However, sometimes we encounter challenges such as kids being transferred to another unit or leaving for another location, which disrupts the continuity of our interactions. Despite these issues, we trust that the seeds we’ve planted will continue to grow and bear fruit in their lives.”

Garcia believes that consistent engagement with the same youth over time in Bible studies fosters trust and encourages them to open up about their faith. He recounted witnessing the transformation of a young man in his Bible study, from skeptic to advocate for Christ, as evidence of the profound spiritual growth that can occur.

“This young man initially tested us by joking around a lot to see if we truly cared,” said Garcia. “But over time, he regularly attended Bible study and actively participated in readings and discussions. He became a really good influence on the rest of the unit, making sure the other kids attended and were paying attention.”

Joe Barber, a candidate for the permanent diaconate, was assigned to SYS as his social service ministry. He understands that the youth often face difficult circumstances and systemic challenges. Yet, like other children, they have dreams and aspirations. He believes that with improved circumstances, their lives can go in a new direction.

“I’ve watched these youth grow and expand in their faith life, seeing their prayer life take root, far beyond what I ever imagined,” Barber said. “This experience has helped me become an ambassador for them, with a new appreciation for the challenging circumstances that many face in the juvenile justice system.”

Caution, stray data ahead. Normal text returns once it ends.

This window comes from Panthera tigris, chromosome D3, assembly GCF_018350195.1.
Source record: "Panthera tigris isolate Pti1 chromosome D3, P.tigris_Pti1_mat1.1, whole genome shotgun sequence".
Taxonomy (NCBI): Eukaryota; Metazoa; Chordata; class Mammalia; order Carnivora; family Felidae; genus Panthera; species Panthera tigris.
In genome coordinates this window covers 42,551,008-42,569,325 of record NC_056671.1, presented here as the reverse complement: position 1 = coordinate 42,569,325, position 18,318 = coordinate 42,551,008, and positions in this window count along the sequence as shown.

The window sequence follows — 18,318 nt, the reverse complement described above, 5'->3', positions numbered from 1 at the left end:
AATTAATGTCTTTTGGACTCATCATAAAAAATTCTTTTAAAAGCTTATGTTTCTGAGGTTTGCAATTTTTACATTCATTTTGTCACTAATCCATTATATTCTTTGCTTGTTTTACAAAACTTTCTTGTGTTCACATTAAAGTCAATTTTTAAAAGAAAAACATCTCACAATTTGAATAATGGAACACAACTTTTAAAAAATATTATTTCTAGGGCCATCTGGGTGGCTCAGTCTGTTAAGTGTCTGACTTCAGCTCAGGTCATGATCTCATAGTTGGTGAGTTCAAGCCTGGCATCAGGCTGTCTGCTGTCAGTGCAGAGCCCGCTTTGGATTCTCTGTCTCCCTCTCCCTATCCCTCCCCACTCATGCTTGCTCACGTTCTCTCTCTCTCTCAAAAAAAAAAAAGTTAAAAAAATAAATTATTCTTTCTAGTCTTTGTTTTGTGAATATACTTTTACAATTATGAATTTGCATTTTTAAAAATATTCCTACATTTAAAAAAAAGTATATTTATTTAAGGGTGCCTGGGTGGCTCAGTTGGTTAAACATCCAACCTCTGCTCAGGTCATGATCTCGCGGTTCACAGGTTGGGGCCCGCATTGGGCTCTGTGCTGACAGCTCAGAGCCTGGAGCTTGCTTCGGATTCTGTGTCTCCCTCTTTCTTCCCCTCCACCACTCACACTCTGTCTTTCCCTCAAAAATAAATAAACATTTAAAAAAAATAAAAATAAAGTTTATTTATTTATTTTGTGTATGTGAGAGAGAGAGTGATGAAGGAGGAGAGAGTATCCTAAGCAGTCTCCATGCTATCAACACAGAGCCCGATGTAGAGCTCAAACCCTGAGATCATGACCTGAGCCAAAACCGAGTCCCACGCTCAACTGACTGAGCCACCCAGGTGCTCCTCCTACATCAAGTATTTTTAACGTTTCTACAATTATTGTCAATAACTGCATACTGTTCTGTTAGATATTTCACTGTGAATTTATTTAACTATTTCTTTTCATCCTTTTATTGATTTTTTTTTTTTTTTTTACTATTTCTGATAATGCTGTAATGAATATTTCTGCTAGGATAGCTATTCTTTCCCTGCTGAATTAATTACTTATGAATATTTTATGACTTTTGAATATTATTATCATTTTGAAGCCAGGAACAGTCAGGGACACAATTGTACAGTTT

He emphasized the importance of providing physical and pastoral support to these marginalized young individuals, fostering a renewed faith and hope, even in challenging situations.

“Interacting with these youth and knowing you are doing God’s work is a rewarding experience that will give you incredible peace and insight,” Barber said.

Franchelle Lee, director of SYS, shared her profound gratitude for the compassionate and dedicated services of Gibson, Garcia and Barber, as well as all the SYS volunteers and staff. They selflessly give their time and talent to support these detained youth, ensuring they are not forgotten and providing hope and guidance during challenging times, she said.

Given the vital role of SYS’ mission for the youth, at-risk families and society, Lee encouraged the faithful in the Archdiocese to support the annual appeal for the Diocesan Services Fund (DSF). This fund is essential for SYS to fulfill its mission of evangelizing and providing essential support, pastoral care, advocacy, and faith sharing for youth in local juvenile justice centers and programs.

“The DSF allows us to provide programs for youth and families that would not have access to quality services,” Lee said. “Contributions to the DSF do not stay within the four walls of our office but are taken into the communities, benefiting all those we serve.”

To learn more about SYS and its offerings for at-risk youth in the Archdiocese of Galveston-Houston and to learn how to volunteer, visit

To donate to the Archdiocese of Galveston-Houston’s DSF annual appeal, go to The DSF supports SYS and 63 additional ministries, whether direct service or education, which require this critical funding to remain in operation. Out of each gift given to DSF, 100% of every dollar goes directly to supporting these ministries.

(File photo by James Ramos/Herald)